But she applauded the move by Twin Anchors, who following the 2008 economic crash, diversified beyond building houseboats to construct temporary accommodation.

“It will grow, there will be no end of appetite for their product,” said Clark. “I suspect they won’t be able to keep up with the product.”

As well, the premier noted bio energy needed to fuel the liquefied natural gas plants in the north will increase jobs across the province.

In response to a question about any influence the provincial government might have in addressing the effect new and more stringent federal regulations have on the housing and construction industry, Clark admitted that “when the feds decide they want to change the rules it’s almost entirely their purview.”

However, she noted her government is doing their best to mitigate the effects with a first-time homebuyer’s grant which will be in place next spring.

Her long-term goal, she said was in ratcheting down and eliminating taxes that add costs to already expensive houses.

Shuswap Daycare manager Karen Bubola took issue with the current two-year waitlist for families needing daycare, consistent funding cuts and poor pay that is driving well-trained prospective employees from the childcare field.

“It’s an area where we can do a lot better,” responded Clark. “I want to encourage you to be part of dialogue consultations that the government is doing on every topic at www.govtogether.bc.ca.

“There are a lot of those issues – not just availability – it’s a whole basket of issues.”

Mayor Nancy Cooper gave a plug to the Salmon Arm Industrial Park and its advantageous location on the Trans-Canada Highway and proximity to rail service.

She noted that many families have been separated by the need for the breadwinner to go north or elsewhere in order to get work.

“Separating families is not ideal, it comes with its own set of issues… Look at all the great businesses we have, but we’ve lost a few,” she said. “Is there ever a way you can encourage businesses to locate in smaller communities like Salmon Arm?”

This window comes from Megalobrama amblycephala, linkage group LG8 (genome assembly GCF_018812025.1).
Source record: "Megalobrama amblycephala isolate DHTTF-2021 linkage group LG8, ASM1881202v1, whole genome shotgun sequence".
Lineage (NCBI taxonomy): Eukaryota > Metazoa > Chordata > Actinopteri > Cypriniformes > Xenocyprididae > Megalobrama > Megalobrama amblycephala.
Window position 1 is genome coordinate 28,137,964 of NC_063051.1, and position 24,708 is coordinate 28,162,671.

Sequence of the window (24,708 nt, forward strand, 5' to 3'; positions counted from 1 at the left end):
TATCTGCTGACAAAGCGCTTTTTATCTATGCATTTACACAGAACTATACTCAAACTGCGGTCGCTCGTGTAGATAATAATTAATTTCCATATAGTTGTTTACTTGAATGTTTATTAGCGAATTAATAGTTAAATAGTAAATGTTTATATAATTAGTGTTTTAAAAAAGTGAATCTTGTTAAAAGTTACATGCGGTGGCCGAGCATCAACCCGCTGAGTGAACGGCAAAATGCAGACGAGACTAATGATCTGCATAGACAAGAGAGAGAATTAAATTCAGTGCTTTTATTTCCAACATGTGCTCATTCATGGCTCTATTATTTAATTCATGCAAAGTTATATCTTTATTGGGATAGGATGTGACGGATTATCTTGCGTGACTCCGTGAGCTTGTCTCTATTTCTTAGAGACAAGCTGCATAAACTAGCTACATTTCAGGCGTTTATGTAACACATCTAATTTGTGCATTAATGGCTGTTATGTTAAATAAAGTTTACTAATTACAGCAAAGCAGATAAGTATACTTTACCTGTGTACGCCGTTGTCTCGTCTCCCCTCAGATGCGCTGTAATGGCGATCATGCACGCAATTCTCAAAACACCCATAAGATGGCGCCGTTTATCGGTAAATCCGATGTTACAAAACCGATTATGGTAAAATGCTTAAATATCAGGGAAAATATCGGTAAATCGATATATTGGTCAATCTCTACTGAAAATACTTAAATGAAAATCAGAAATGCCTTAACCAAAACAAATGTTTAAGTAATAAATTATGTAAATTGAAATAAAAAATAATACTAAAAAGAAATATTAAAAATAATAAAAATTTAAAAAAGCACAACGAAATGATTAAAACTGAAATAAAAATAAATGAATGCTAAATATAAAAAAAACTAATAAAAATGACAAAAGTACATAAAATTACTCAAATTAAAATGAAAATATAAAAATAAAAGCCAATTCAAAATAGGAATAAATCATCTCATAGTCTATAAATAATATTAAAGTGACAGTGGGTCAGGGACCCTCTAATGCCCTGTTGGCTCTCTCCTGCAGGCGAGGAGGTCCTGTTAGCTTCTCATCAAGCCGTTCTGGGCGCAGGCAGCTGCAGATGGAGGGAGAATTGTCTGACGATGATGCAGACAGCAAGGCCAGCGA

While she handed that job back to Cooper as mayor, Clark said the province could help by training people closer to home so they could get the skills and jobs needed to remain in their own communities. To do this will require reworking the education system, she said.

“We spend $5.2 billion educating kids for 12 years and then say ‘go get more education,’” she said, noting 20 per cent of kids don’t even graduate from high school. “In one of the richest places in the world, that is a crying shame. Let’s educate them so they can go right into the workforce.”

Clark insisted her government plans to make sure the next generation  can provide for the people they love.

“George has a great vision – individualized learning – what is it you want? What is it you’re passionate about? Surely we can do that in this high-tech society,” she said.

After the meeting, Clark dismissed recent polls and while she agreed there are things her government could be doing better, she believes voters will choose the Liberals next spring.

“I think people feel like they have not been listened to; there are lots of legitimate reasons…,” she said.

“When people really tune in, they will ask themselves do they want to carry on creating jobs in B.C. and see a natural gas opportunity of a lifetime come to fruition, or do they want to take a different path?”